All variants of augmented sixth chords are closely related to the applied dominant V7 of II; both Italian and German variants are enharmonically identical to dominant seventh chords. For example, in the key of C (I), the German sixth chord, A—C—E—F, could be reinterpreted as A—C—E—G, the applied dominant of D (V/D).

Classical harmonic theory would notate the "tritone substitute" as an augmented sixth chord on 2. The Augmented sixth chord can either be the It+6 enharmonic to a dominant 7th chord without the 5th, Gr+6, enharmonically equivalent to a dominant 7th chord with the 5th, or Fr+6 enharmonically equivalent to the Lydian dominant without the 5th, all of which serve in a classical context as a substitute for the secondary dominant of V.[15][16]

Below is the original dominant-tonic progression, that progression with the tritone substitution, and the same progression with the substitution notated as an Italian augmented sixth chord:

Original V7-I About this sound Play , tritone substitution (V7/V-I) About this sound Play , augmented sixth chord (It6-I) About this sound Play .

French sixth sonority as dominant

In jazz, the French sixth sonority functions as a dominant instead of a predominant chord; exploiting the enharmonically equivalent property of the French sixth is a common technique is referred to as tritone substitution.

The French sixth sonority, for example ACDF in the key of C, is interpreted as a specific variation of a dominant seventh chord in the following keys:

  • V7 of D with 4; A as the root: ACDG; or
  • V7 of G with 4; D as the root: DFGC.

This chord is called the Lydian dominant (A711D711), see jazz chord.

These functions could also be spelled as a dominant seventh with a flatted fifth:

  • V7 of D, with 5; A as the root: ACEdouble flatG; or
  • V7 of G, with 5; D as the root: DFAC.

and could be notated A75 and D75. This spelling does not suggest the Lydian-dominant mode, but it does suggest a dominant function. Also, CEdouble flat and FA are inverted augmented sixths (diminished thirds), where CD and FG are inverted minor sevenths (major seconds).

Augmented sixths built on scale degrees other than 6

The augmented sixth chord may be built on notes other than 6. Often, this is the result of a temporary tonicization, and the resulting augmented sixth chord is borrowed from the key of the secondary dominant which follows it. However, there are examples in the literature of these chords appearing without such a context. Schubert used it in some of his last compositions in dramatic final cadences.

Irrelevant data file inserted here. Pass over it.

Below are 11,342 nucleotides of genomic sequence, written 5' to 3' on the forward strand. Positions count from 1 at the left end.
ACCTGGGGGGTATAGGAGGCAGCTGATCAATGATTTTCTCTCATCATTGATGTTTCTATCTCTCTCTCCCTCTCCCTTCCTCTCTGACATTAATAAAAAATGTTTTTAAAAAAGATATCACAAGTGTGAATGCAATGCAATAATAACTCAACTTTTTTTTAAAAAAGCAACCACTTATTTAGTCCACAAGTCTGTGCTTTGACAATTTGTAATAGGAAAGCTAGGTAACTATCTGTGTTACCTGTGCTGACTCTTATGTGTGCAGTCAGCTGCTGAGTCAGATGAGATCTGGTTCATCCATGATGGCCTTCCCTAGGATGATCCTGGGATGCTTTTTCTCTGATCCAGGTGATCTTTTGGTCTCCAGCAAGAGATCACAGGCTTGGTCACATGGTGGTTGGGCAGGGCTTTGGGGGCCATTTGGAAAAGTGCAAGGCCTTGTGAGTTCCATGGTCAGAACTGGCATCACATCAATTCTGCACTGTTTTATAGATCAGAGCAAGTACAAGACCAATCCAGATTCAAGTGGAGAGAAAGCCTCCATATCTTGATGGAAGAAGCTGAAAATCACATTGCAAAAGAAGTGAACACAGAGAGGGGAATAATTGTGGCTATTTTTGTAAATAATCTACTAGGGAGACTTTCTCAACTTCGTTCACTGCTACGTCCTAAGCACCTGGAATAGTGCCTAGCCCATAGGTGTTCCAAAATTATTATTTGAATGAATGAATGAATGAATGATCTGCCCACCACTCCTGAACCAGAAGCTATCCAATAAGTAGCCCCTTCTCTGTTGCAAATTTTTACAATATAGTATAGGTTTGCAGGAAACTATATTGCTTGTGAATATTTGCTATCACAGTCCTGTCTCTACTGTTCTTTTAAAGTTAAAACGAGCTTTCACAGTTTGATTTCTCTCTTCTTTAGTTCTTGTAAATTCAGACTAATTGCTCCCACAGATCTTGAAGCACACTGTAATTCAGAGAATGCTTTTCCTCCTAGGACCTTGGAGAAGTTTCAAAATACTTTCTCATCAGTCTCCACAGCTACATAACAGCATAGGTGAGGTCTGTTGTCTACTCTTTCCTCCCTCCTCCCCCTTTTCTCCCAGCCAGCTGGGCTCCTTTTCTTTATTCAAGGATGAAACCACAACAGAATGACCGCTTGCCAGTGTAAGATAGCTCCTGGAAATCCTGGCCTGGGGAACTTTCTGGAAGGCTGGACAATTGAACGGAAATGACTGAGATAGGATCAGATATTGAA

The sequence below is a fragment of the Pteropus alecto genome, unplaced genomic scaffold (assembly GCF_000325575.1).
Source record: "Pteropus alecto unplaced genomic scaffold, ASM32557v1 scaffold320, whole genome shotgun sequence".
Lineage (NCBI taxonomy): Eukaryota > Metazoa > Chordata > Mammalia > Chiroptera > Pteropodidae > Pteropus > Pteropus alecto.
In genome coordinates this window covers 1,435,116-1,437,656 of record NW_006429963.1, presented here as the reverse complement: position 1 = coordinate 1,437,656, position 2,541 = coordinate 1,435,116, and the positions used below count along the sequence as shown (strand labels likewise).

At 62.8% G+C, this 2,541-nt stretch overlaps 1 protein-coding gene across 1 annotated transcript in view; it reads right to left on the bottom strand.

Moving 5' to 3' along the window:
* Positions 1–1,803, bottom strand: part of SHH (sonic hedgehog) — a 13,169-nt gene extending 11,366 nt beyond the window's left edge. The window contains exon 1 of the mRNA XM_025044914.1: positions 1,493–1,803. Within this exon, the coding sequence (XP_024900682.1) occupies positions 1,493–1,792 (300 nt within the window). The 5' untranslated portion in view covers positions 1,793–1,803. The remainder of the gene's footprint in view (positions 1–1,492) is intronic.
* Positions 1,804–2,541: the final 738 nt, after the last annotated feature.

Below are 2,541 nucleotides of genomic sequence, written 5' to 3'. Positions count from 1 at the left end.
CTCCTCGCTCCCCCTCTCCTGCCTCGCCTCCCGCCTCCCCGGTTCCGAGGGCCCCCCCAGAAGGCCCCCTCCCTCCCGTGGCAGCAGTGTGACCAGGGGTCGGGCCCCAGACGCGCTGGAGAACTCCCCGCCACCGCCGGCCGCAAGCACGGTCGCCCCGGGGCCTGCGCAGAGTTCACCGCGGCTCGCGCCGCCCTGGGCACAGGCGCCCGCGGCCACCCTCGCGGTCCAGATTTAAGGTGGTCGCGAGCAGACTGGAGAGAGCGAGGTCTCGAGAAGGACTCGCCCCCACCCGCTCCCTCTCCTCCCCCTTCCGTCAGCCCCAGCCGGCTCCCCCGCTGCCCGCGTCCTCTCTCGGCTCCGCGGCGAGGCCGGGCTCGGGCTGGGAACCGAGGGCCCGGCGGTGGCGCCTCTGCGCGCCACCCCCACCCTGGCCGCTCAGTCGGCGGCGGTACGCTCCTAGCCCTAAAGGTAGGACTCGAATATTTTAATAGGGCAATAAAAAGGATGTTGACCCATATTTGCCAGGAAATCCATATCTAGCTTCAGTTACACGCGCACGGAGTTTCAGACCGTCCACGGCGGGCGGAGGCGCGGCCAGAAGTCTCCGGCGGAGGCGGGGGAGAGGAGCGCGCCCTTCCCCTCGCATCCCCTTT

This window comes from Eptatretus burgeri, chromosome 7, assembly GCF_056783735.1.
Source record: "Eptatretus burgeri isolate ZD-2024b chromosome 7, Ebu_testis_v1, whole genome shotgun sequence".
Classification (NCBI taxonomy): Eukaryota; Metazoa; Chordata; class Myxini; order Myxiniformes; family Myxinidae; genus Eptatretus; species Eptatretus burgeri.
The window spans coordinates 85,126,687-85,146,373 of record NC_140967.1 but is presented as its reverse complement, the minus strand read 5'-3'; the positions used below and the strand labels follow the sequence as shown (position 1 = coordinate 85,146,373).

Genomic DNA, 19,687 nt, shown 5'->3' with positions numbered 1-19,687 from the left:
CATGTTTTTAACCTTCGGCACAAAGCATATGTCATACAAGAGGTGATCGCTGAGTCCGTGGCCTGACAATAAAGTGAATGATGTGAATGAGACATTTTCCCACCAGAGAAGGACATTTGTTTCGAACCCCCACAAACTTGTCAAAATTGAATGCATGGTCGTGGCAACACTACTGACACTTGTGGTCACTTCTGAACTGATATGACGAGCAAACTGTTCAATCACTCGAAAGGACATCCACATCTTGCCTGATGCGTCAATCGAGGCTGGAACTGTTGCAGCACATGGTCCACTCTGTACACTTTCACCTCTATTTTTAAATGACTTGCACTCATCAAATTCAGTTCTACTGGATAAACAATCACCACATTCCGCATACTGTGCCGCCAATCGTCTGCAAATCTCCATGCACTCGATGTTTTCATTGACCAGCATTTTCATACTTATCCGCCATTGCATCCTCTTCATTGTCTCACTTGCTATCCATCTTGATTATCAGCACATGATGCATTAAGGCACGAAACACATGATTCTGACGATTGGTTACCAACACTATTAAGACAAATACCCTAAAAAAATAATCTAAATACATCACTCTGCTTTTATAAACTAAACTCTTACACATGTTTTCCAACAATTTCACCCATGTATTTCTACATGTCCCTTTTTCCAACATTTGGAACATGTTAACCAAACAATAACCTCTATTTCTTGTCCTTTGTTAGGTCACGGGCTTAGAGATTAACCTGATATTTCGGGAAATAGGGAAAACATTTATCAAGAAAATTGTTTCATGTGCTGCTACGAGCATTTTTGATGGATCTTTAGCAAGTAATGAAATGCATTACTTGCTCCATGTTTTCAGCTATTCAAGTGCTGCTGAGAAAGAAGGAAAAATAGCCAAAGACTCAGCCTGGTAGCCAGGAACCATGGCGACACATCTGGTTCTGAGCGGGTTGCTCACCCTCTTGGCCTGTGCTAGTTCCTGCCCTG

• An Italian sixth chord built on scale degree 2 in Schubert's piano sonata D. 959, preceded by a II chord in root position (B—D—F). Instead of functioning as a predominant, here, both the II and the Italian sixth chord serve in a sort of "neighbour motion,"[citation needed] or "plagal cadence"[citation needed] (usually IIVI) in the coda. III(It+6)I:
Schubert's A major sonata, D. 959.

See also


  1. ^ Andrews, Herbert Kennedy (1950). The Oxford Harmony. 2 (1 ed.). London: Oxford University Press. pp. 45–46. OCLC 223256512. 
  2. ^ Andrews 1950, pp. 46–52
  3. ^ a b Aldwell, Edward; Carl Schachter (1989). Harmony and Voice Leading (2 ed.). San Diego, Toronto: Harcourt Brace Jovanovich. pp. 478–483. ISBN 0155315196. OCLC 19029983. 
  4. ^ Ernst Friedrich Richter (1912). Manual of Harmony, p.94. Theodore Baker.
  5. ^ Gauldin, Robert (1997). Harmonic Practice in Tonal Music (1 ed.). New York: W.W. Norton. pp. 422–438. ISBN 0393970744. OCLC 34966355. 
  6. ^ Christ, William (1973). Materials and Structure of Music. 2 (2 ed.). Englewood Cliffs, NJ: Prentice Hall. pp. 141–171. ISBN 0135603420. OCLC 257117.  Offers a useful, detailed explanation of augmented sixth chords as well as Neapolitan sixth chords.
  7. ^ Blatter, Alfred (2007). Revisiting Music Theory: a Guide to the Practice, p.144. ISBN 9780415974400. "One may note that the French sixth contains the elements of a whole tone scale commonly associated with French impressionistic composers."
  8. ^ Benjamin, Thomas; Michael Horvit & Robert Nelson (2008). Techniques and Materials of Music: From the Common Practice Period Through the Twentieth Century (7 ed.). Belmont, CA: Thomson & Schirmer. p. 165. ISBN 9780495189770. OCLC 145143714.  Beethoven frequently moves from one form of the chord to another in such a way, sometimes passing through all three.
  9. ^ Burnard, Alex (1950). Harmony and Composition: For the Student and the Potential Composer. Melbourne: Allans Music (Australia). pp. 94–95. OCLC 220305086. 
  10. ^ Ellis, Mark (2010). A Chord in Time: The Evolution of the Augmented Sixth from Monteverdi to Mahler, pp. 92-94. Farnham: Ashgate. ISBN 978-0-7546-6385-0.
  11. ^ Roberts, Peter Deane (1993). Modernism in Russian Piano Music: Skriabin, Prokofiev, and Their Russian Contemporaries, p.136. ISBN 0253349923.
  12. ^ Tchaikovsky, Peter Ilyich [1871] trans Emil Krall and James Liebling, Guide to the Practical Study of Harmony,[page needed]. [ISBN 0486442721.]
  13. ^ Benward & Saker (2008). Music in Theory and Practice, Vol. II, p.222. ISBN 978-0-07-310188-0.
  14. ^ Owen, Harold (2000). Music Theory Resource Book, p.132. ISBN 0195115392.
  15. ^ Satyendra, Ramon. "Analyzing the Unity within Contrast: Chick Corea's Starlight", p.55. Cited in Stein.
  16. ^ Stein, Deborah (2005). Engaging Music: Essays in Music Analysis. New York: Oxford University Press. ISBN 0-19-517010-5.